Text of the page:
FIG. 2 is a block diagram and flow chart of the pointers and clocking utilized with the multiplexer/demultiplexer system invention shown in FIG. 1.
Turning to FIG. 1, the system invention 10 in seen which permits bit multiplexer communication between a plurality of terminals 20a, 20b, 20c, 20d, 20r, 20s . . . wherein byte synchronization is achieved without the consumption of additional aggregate bandwidth. The system basically comprises a multiplexer 30, a demultiplexer 40, and an aggregate line 50a. The multiplexer 30 includes a transmit frame 52 which includes a memory means such as a RAM and at least one recirculating counter which is programmed according to a framing algorithm, and a transmit data buffer 54 and transmit mark buffer 56 for each terminal or apparatus 20a, 20b, 20c . . . which is to be connected to the system. The demultiplexer includes a receive frame 62 which is synchronized with the transmit frame 52 and which includes a RAM and at least one recirculating counter, and a receive data buffer 64 and receive mark buffer 66 for each terminal or apparatus 20r, 20s . . . which is connected to the system. As will be explained more fully hereinafter, to permit full duplex communication, an additional aggregate line 50b is used, and the multiplexer further comprises a receive frame 72 and a plurality of receive data buffers 74 and receive mark buffers 76, while the demultiplexer includes a transmit frame 82 and a plurality of transmit data buffers 84 and transmit mark buffers 86.
As stated above, the transmit frame 52 of multiplexer 30 includes a memory means (RAM) and at least one recirculating counter. The details of the recirculating counters including the clocking are such as is well known in the arts, and the recirculating counters are arranged to address a RAM which is programmed according to a framing algorithm. The preferred framing algorithm for use with the instant invention is that which is disclosed in commonly-owned U.S. Ser. No. 876,232, which is filed concurrently herewith. That invention discloses the use of a framing alogorithm having repeating frames which correlate to data, and a superframe which correlates to control information, synchronization information, and other overhead. However, any framing algorithm which frames at least data and multiplexer framing synchronization information will suffice. Typically, the framing algorithm will also frame control information from the peripheral terminals and from the multiplexers, as well as intermultiplexer communications.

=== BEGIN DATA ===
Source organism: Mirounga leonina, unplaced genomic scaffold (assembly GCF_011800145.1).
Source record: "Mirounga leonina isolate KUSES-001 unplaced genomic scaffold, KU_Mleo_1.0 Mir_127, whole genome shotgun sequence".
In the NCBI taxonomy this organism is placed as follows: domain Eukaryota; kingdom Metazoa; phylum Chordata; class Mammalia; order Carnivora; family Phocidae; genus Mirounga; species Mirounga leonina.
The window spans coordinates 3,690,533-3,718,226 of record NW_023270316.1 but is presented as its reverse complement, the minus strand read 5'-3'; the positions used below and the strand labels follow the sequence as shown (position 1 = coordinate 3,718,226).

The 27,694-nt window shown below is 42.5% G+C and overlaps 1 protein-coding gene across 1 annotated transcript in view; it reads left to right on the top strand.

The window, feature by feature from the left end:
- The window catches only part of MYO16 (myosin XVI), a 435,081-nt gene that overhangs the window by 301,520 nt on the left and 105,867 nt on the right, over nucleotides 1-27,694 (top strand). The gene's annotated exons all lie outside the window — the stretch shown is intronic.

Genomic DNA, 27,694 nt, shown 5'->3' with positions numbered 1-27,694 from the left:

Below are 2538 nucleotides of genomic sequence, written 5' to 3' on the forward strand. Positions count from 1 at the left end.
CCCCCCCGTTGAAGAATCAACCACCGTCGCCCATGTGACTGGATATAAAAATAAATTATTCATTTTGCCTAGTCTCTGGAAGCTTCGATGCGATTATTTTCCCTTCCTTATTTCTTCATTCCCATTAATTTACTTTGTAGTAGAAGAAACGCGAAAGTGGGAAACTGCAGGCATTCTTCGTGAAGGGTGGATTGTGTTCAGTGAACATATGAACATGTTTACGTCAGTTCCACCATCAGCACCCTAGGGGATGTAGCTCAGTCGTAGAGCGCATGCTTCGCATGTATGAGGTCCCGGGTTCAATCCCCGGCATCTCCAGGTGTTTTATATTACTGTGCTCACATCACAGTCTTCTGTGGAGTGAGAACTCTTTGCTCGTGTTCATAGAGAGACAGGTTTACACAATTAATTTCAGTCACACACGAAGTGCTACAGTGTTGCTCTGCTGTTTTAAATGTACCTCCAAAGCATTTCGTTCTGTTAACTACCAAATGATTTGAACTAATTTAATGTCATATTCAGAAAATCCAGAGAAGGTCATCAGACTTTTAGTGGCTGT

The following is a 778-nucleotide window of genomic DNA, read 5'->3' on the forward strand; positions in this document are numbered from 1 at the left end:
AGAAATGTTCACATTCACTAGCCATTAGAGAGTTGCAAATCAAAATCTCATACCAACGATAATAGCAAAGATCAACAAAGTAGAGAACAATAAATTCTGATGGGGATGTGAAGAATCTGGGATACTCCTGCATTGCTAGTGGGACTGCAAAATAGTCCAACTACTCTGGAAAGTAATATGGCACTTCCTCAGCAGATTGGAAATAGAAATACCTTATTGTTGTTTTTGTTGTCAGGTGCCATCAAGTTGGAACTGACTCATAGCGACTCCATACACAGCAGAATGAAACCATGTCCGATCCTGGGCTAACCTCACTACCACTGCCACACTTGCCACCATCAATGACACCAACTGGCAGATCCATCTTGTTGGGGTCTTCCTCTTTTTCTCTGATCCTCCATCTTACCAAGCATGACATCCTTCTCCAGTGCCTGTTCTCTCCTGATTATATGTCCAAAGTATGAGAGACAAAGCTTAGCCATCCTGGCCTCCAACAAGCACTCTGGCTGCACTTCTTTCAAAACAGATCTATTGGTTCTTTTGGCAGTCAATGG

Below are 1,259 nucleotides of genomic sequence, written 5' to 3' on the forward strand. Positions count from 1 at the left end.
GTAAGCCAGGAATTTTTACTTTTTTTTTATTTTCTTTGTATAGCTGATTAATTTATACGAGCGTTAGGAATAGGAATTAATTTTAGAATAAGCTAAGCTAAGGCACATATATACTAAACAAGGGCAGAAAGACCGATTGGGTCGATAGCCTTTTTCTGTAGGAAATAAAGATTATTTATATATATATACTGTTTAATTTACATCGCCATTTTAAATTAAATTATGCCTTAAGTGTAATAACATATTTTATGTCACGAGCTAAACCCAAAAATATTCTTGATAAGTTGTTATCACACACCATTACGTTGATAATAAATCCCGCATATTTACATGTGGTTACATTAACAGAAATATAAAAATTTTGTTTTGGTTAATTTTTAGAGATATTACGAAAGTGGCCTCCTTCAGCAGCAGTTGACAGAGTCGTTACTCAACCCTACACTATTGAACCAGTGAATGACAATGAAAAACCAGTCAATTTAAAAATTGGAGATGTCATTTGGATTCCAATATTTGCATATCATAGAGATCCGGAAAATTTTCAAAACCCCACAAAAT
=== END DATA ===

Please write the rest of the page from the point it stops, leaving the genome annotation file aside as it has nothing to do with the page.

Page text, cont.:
According to the best mode of the invention where up to sixteen peripherals may be connected to the multiplexer 30, each address in the RAM contains eight bits of information. A first bit is used to indicate where in the framing algorithm a first counter is located; i.e. in a frame such that a data bit will be requested, or in the superframe such that a control bit, a synchronization bit, or an intermultiplexer communication or overhead bit will be requested. If the first bit is in a frame and a data bit is to be requested, four additional bits are used to indicate from which channel (peripheral) the next bit of information which is to be sent over the aggregate is to be taken. A sixth bit is used to indicate whether the requested bit is an MSB or not, while a seventh and eighth bit are left undefined. Thus, because of the sixth bit, the first, ninth, seventeenth, . . . occurrence (where eight bit bytes are utilized) of a particular channel in the frame will be marked with a "mark" bit to indicate an MSB.